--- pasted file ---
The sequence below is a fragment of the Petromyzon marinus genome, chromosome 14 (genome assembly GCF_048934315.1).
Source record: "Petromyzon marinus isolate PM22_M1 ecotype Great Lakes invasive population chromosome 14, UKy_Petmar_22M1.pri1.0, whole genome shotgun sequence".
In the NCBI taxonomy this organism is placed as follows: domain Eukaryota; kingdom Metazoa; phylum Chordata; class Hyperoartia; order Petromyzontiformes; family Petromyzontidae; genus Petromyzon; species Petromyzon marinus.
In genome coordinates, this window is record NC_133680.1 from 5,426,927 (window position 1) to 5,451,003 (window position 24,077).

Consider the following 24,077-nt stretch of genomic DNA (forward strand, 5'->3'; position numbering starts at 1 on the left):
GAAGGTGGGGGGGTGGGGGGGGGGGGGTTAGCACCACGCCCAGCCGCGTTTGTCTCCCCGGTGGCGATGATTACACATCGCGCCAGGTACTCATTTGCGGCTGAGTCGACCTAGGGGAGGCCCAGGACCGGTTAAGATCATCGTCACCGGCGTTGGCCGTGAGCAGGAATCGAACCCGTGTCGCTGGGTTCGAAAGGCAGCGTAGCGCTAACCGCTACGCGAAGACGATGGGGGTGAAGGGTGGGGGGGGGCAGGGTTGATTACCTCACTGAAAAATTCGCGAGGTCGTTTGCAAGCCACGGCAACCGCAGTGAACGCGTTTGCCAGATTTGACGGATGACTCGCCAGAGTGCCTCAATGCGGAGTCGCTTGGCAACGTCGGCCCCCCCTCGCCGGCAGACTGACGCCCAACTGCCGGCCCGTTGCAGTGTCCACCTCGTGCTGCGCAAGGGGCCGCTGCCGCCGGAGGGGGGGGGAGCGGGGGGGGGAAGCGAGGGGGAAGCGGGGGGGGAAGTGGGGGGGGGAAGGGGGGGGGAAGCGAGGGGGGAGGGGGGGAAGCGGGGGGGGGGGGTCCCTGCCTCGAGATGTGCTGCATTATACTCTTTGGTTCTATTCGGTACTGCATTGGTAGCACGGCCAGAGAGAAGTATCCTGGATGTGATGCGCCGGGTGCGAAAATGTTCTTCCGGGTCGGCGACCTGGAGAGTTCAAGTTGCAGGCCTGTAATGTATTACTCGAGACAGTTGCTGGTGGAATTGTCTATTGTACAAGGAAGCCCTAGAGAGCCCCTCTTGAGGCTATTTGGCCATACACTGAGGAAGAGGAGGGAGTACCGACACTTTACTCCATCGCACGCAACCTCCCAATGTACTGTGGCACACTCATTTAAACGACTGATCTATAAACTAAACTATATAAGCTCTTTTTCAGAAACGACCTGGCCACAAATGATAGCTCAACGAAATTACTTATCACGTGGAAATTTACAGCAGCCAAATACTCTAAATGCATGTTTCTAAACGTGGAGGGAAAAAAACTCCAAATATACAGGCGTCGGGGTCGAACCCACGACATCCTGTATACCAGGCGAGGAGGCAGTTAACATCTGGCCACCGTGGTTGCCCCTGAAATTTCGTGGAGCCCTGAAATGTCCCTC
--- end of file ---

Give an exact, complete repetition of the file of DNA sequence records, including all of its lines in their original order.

The sequence below is a fragment of the Petromyzon marinus genome, chromosome 14 (genome assembly GCF_048934315.1).
Source record: "Petromyzon marinus isolate PM22_M1 ecotype Great Lakes invasive population chromosome 14, UKy_Petmar_22M1.pri1.0, whole genome shotgun sequence".
In the NCBI taxonomy this organism is placed as follows: domain Eukaryota; kingdom Metazoa; phylum Chordata; class Hyperoartia; order Petromyzontiformes; family Petromyzontidae; genus Petromyzon; species Petromyzon marinus.
In genome coordinates, this window is record NC_133680.1 from 5,426,927 (window position 1) to 5,451,003 (window position 24,077).

Consider the following 24,077-nt stretch of genomic DNA (forward strand, 5'->3'; position numbering starts at 1 on the left):
GAAGGTGGGGGGGTGGGGGGGGGGGGGTTAGCACCACGCCCAGCCGCGTTTGTCTCCCCGGTGGCGATGATTACACATCGCGCCAGGTACTCATTTGCGGCTGAGTCGACCTAGGGGAGGCCCAGGACCGGTTAAGATCATCGTCACCGGCGTTGGCCGTGAGCAGGAATCGAACCCGTGTCGCTGGGTTCGAAAGGCAGCGTAGCGCTAACCGCTACGCGAAGACGATGGGGGTGAAGGGTGGGGGGGGGCAGGGTTGATTACCTCACTGAAAAATTCGCGAGGTCGTTTGCAAGCCACGGCAACCGCAGTGAACGCGTTTGCCAGATTTGACGGATGACTCGCCAGAGTGCCTCAATGCGGAGTCGCTTGGCAACGTCGGCCCCCCCTCGCCGGCAGACTGACGCCCAACTGCCGGCCCGTTGCAGTGTCCACCTCGTGCTGCGCAAGGGGCCGCTGCCGCCGGAGGGGGGGGGAGCGGGGGGGGGAAGCGAGGGGGAAGCGGGGGGGGAAGTGGGGGGGGGAAGGGGGGGGGAAGCGAGGGGGGAGGGGGGGAAGCGGGGGGGGGGGGTCCCTGCCTCGAGATGTGCTGCATTATACTCTTTGGTTCTATTCGGTACTGCATTGGTAGCACGGCCAGAGAGAAGTATCCTGGATGTGATGCGCCGGGTGCGAAAATGTTCTTCCGGGTCGGCGACCTGGAGAGTTCAAGTTGCAGGCCTGTAATGTATTACTCGAGACAGTTGCTGGTGGAATTGTCTATTGTACAAGGAAGCCCTAGAGAGCCCCTCTTGAGGCTATTTGGCCATACACTGAGGAAGAGGAGGGAGTACCGACACTTTACTCCATCGCACGCAACCTCCCAATGTACTGTGGCACACTCATTTAAACGACTGATCTATAAACTAAACTATATAAGCTCTTTTTCAGAAACGACCTGGCCACAAATGATAGCTCAACGAAATTACTTATCACGTGGAAATTTACAGCAGCCAAATACTCTAAATGCATGTTTCTAAACGTGGAGGGAAAAAAACTCCAAATATACAGGCGTCGGGGTCGAACCCACGACATCCTGTATACCAGGCGAGGAGGCAGTTAACATCTGGCCACCGTGGTTGCCCCTGAAATTTCGTGGAGCCCTGAAATGTCCCTC